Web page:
Also, in similar vein you've got Adoniah (Melachim I 1:50), though it doesn't specify "ohel hashem" in that case.

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    Saw this question and immediately thought of Yoav. +1 – Noach MiFrankfurt Apr 6 '15 at 19:14
  • Thanks. Those are good examples. I had been thinking of non-priests entering in connection with sacrifices and offerings rather than for other purposes. – Lee Woofenden Apr 6 '15 at 19:33
  • Binayahu Ben Yehoyada was Cohen, easy source – Zeev Apr 12 '15 at 16:59
  • According to Rashi, it's unlikely that he was in the Tabernacle....+1 in any event; that was my first thought as well. – MTL Apr 12 '15 at 17:21
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    Thanks again for your answer. Of the three answers that came in during the bounty period, this one is the most helpful for the scholarly purposes I mentioned in the bounty statement. I am therefore awarding you the bounty. – Lee Woofenden Apr 13 '15 at 15:38
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Dafdigest for Eruvin 105. I have extracted parts of the article which speaks about workers working in the Temple on

the plating which was fastened on the walls of the Kodesh Kodoshim. The inside walls of this special chamber were plated with gold panels, which were attached to the walls by artisans and workmen (see Mishnah Middos, 4:1,5). If we do not have a qualified kohen to do the job, we can use a Levi, or even a Yisroel. Instead of walking in via the route taken by the Kohen Gadol who entered on Yom Kippur, these workers were lowered into the Kodesh Kodoshim from the roof, enclosed in a special box which had a small window in the side. When the box was lowered to the appropriate position, the worker would open it and reach out to do his work.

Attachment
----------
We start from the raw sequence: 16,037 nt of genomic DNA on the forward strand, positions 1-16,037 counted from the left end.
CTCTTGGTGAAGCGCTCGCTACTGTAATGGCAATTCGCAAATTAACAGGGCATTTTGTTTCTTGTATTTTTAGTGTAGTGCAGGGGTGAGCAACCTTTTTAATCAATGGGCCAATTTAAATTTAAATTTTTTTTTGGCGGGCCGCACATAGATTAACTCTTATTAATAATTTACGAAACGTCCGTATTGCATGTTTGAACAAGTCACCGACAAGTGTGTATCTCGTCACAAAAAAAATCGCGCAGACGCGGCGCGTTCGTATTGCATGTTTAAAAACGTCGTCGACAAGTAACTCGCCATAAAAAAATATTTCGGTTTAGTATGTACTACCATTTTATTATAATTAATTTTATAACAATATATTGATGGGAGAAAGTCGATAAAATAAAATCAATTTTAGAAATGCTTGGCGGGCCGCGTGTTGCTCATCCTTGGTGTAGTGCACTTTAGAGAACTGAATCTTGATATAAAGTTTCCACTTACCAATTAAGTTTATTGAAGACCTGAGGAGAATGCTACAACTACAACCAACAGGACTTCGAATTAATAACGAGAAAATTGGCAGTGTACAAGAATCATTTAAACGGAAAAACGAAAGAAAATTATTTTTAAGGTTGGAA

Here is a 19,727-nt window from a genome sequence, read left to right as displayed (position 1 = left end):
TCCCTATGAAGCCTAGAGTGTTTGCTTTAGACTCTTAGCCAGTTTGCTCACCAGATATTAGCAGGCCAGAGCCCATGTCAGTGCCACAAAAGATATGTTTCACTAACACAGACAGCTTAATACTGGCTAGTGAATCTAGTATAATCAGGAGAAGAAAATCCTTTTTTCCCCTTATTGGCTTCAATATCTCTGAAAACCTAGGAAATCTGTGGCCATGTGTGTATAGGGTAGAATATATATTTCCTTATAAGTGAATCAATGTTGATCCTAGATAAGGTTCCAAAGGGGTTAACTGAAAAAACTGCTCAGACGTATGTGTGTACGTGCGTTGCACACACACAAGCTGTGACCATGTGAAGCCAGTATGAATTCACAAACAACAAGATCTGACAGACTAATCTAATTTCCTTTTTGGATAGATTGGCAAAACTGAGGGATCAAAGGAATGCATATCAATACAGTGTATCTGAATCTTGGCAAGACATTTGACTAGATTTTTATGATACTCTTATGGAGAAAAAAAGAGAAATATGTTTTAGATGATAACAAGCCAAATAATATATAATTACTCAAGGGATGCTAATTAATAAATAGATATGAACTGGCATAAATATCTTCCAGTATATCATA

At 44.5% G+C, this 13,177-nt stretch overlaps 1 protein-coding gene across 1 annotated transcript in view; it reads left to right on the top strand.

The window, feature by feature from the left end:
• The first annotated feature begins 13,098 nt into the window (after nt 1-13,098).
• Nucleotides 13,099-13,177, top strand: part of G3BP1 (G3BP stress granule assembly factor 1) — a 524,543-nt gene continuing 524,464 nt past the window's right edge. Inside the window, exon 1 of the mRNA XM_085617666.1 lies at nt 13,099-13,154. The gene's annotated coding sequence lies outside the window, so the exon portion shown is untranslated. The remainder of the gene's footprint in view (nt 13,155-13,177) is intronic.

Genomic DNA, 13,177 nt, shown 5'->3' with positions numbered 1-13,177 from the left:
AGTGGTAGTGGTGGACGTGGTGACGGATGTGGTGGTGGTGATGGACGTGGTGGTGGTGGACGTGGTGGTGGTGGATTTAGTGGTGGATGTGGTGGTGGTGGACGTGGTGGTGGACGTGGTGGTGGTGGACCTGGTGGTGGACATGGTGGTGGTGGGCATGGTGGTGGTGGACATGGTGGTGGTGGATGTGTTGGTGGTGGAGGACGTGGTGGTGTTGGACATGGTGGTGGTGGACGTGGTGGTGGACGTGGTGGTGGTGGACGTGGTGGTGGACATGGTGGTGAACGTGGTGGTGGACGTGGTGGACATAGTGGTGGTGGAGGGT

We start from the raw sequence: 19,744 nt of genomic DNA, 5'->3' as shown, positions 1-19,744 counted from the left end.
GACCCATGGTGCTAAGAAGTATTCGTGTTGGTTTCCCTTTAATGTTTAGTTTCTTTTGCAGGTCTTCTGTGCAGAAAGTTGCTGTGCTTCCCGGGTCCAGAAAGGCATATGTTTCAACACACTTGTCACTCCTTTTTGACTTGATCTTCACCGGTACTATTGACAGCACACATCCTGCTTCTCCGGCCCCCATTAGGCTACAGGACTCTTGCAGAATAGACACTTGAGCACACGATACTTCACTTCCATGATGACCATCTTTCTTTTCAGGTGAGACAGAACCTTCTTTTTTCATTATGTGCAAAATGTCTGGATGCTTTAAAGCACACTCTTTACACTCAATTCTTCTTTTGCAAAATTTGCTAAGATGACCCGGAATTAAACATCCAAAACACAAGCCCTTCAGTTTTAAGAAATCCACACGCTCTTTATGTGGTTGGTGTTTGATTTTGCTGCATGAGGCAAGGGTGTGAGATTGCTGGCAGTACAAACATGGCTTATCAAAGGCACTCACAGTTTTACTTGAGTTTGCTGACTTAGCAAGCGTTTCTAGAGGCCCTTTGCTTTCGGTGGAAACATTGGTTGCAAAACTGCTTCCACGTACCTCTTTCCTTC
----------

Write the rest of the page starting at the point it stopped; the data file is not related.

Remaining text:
The mitzvah is that they enter in this suspended box, but, if necessary, the worker may even enter through the doorway (see Tosefta, Keilim 1:11). It is noteworthy that Rashi mentions that the gold plates described in the Gemara were to be used for lining the walls of the Kodesh Kodoshim. Yet, the words of the Baraisa brought by Rav Kahana speak about these workers coming to the area —between the antechamber and the altar. These workers were allowed in the holy areas to bang and work the gold. In other words, not only did they enter when it was necessary to fasten these plates, but they even came in to work on them in the first place. We see, surprisingly, that although this work could have been done outside, yet, the workers were allowed to enter the Mikdash and work inside, even in the area between the altar and the Ulam.